Aeronautical Radio Communication Systems and Networks
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Typically, there are over twenty radio systems on board the average commercial jet aircraft dealing with communication, navigation and surveillance functions. Very high frequency (VHF) air-to-ground communication is usually the main method of information and control exchange between pilot and air traffic control. Satellite and high frequency radio links are used to complement this system for long range or oceanic information exchanges. Other communications systems are required between the airline operation centre and the pilot and sometimes between the passengers and the ground.
A comprehensive guide to current systems, networks and topologies, this book covers application requirements for communication and related radio-navigation and surveillance functions in aeronautical systems. There is also an insight into future possibilities as technologies progress and airspace operation and control scenarios change.
Ideal for civil aviation authorities, airspace management providers and regulatory organizations, Aeronautical Radio Communication Systems and Networks will also appeal to aircraft and radio equipment manufacturers and university students studying aeronautical or electronic engineering.
Provides a broad and concise look at the various communications systems on board a typical aircraft from a theoretical, system level and practical standpoint with worked examples and case studies throughout.
Considers all types of aircraft from light aircraft to large commercial jets and specialised supersonic aircraft.
Looks at existing airport radio communication infrastructure and proposals for new very high bandwidth radio applications within the airport environment.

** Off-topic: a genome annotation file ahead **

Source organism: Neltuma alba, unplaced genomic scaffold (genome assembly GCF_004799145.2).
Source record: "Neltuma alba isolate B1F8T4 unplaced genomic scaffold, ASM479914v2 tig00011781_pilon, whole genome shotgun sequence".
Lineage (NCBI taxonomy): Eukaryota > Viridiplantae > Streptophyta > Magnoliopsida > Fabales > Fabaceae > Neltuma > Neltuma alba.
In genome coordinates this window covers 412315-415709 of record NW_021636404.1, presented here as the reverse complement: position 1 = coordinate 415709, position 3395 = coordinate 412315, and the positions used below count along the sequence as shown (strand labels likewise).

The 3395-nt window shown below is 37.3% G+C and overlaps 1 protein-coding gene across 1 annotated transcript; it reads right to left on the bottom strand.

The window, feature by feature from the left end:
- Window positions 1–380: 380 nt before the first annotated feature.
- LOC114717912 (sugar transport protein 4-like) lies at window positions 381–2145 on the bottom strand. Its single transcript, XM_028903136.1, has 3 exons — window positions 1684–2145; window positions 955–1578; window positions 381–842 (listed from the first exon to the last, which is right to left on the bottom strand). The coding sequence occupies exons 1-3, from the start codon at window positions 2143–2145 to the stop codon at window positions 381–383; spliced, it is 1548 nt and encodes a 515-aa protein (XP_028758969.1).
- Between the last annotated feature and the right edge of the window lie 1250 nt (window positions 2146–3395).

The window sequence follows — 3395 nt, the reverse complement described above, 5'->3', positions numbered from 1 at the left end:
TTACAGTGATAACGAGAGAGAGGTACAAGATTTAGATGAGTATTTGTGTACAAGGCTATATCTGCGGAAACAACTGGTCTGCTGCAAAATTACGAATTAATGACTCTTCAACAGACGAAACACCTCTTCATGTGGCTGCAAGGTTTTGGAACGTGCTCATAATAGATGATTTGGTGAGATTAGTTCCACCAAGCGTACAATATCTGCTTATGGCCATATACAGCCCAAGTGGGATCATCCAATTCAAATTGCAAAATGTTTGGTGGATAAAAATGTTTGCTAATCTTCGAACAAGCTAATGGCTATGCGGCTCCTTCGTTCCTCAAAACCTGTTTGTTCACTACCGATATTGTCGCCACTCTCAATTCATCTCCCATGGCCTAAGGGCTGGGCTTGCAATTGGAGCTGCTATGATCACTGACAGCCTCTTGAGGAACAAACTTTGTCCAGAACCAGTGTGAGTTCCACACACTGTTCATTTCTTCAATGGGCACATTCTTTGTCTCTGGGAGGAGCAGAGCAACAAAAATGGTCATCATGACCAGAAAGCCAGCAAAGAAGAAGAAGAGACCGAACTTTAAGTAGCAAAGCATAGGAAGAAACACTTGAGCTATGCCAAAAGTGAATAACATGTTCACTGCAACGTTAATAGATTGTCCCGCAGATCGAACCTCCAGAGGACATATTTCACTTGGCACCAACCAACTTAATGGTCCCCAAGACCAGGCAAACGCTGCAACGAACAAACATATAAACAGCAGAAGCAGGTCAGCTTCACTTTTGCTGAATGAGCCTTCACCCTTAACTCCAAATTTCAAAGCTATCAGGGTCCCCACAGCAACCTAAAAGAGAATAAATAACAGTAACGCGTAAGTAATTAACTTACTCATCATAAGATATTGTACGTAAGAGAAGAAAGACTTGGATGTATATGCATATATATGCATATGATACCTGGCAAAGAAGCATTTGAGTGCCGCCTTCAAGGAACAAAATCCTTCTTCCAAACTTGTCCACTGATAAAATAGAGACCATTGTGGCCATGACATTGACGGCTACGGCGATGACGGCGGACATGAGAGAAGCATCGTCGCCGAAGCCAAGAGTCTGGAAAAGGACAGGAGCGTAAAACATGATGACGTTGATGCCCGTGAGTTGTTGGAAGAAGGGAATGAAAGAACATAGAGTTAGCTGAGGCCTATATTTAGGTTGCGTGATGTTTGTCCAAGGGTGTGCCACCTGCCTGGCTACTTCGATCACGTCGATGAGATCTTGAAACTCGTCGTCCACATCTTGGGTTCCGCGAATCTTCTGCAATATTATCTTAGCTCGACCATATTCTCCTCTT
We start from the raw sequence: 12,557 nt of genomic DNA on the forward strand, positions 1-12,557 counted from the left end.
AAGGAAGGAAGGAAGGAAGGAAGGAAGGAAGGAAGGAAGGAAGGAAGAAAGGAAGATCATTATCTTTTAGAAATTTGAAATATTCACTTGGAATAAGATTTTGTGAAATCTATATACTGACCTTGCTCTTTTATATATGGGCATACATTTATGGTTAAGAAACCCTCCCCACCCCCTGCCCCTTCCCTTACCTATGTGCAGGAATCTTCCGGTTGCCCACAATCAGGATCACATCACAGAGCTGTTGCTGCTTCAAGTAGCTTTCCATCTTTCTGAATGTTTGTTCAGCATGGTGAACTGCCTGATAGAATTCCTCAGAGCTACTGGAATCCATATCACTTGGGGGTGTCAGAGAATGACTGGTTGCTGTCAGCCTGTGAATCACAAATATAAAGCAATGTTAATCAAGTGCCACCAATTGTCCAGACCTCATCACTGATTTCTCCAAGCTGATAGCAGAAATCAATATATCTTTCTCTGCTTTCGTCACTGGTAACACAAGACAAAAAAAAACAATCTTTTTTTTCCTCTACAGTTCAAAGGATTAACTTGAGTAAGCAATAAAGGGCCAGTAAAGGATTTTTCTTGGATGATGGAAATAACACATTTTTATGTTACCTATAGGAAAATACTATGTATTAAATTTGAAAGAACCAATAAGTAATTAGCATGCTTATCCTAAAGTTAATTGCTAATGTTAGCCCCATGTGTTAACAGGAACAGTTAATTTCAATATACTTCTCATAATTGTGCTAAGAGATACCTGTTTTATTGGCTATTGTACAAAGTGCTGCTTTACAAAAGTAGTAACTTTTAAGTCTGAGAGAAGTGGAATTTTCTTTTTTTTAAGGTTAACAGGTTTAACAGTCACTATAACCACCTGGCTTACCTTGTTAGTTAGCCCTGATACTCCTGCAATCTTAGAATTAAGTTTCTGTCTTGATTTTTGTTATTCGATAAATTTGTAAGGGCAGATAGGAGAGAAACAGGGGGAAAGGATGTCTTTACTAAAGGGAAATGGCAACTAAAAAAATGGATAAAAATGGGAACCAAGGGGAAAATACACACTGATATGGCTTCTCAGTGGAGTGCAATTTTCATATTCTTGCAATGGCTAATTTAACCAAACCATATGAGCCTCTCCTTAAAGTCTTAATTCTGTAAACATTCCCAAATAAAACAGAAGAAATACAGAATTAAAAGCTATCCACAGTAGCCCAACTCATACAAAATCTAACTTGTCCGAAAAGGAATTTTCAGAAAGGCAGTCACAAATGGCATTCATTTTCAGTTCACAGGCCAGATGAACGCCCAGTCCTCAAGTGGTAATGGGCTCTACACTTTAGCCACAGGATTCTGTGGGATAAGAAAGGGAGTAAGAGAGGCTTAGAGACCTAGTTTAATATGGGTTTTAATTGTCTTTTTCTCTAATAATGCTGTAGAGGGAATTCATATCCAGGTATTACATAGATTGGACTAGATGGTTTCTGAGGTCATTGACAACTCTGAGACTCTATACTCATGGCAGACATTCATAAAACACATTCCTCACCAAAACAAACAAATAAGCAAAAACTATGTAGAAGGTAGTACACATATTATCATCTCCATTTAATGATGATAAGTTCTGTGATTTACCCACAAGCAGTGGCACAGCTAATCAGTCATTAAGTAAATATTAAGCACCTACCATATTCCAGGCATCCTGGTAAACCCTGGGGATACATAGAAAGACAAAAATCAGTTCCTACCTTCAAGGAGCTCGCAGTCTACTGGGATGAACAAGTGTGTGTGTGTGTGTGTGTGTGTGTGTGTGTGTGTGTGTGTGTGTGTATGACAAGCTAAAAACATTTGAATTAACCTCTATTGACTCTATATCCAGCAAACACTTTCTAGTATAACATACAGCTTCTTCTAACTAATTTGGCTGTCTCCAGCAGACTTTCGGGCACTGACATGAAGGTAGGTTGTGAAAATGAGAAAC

Provides a complete list of formulae for engineering design analysis and quick checks on system performance or interference analysis.
reality a more practical figure is about 70 %. It is twice as bandwidth efficient as the DSB-AM system. Disadvantages of SSB-AM: r r More sophisticated demodulation is required (coherent detector with PLL, costas loop). It can be prone to phase distortions (due to Tx and Rx oscillators beating and changing), so high oscillator specification is required at both ends. Not really heard by listeners (quality not high). 22.214.171.124 The Aeronautical HF System and Other SSB Systems These use SSB
field strength of at least 50 dB above the desired full strength of any assignable channel, 100 kHz or more away from assigned channel or designated signal’. conclusion is that this annoyance can be tolerated by both data and voice users, provided they are separated by at least one 25 kHz channel. In addition, in a busy sky with high PIAC and consequently a heavy-loaded VDL2, the retransmissions due to data/voice collisions can be kept round about the 2 % mark. The same problem exists between
10 times the cost of a conventional ‘open’ first mobile system, such as the VHF AM(R)S system. Certainly the technical specification is usually up by a grade or two in overall performance; it is also where the term ‘military spec’ has been gleaned. 4.4 The Requirement for a New Tactical Military System The design specifications for a mobile military communication system that embraces all aspects of military requirements from surveillance, reconnaissance to combat itself and all the support
corridors still used today). 4 INTRODUCTION Also, in automatic dependent surveillance (ADS) pilots will attain greater local traffic awareness and responsibility from regularly up-linking adjacent aircraft positions. There is also a strategy to move to greater automated air traffic control, fully computerized with intervention by exception or under conflict only. A new communication system will enable the move to these more efficient operations. This will become critical in the immediate
4 6 6 7 7 7 7 8 9 9 10 10 11 11 11 11 14 15 15 15 vi CONTENTS 2.5 2.6 2.7 2.8 2.4.3 Power Flux Density 2.4.4 Electric Field Strength 2.4.5 Relationship Between Field Strength and Transmitted Power Radio Geometry 2.5.1 Radio Horizon Calculations 2.5.2 Earth Bulge Factor – k Factor 2.5.3 Nautical Mile 2.5.4 Great-circle Distances Complex Propagation: Refraction, Absorption, Non-LOS Propagation 2.6.1 Refraction 126.96.36.199 Layer Refraction 188.8.131.52 Obstacle Refraction 2.6.2 Attenuation from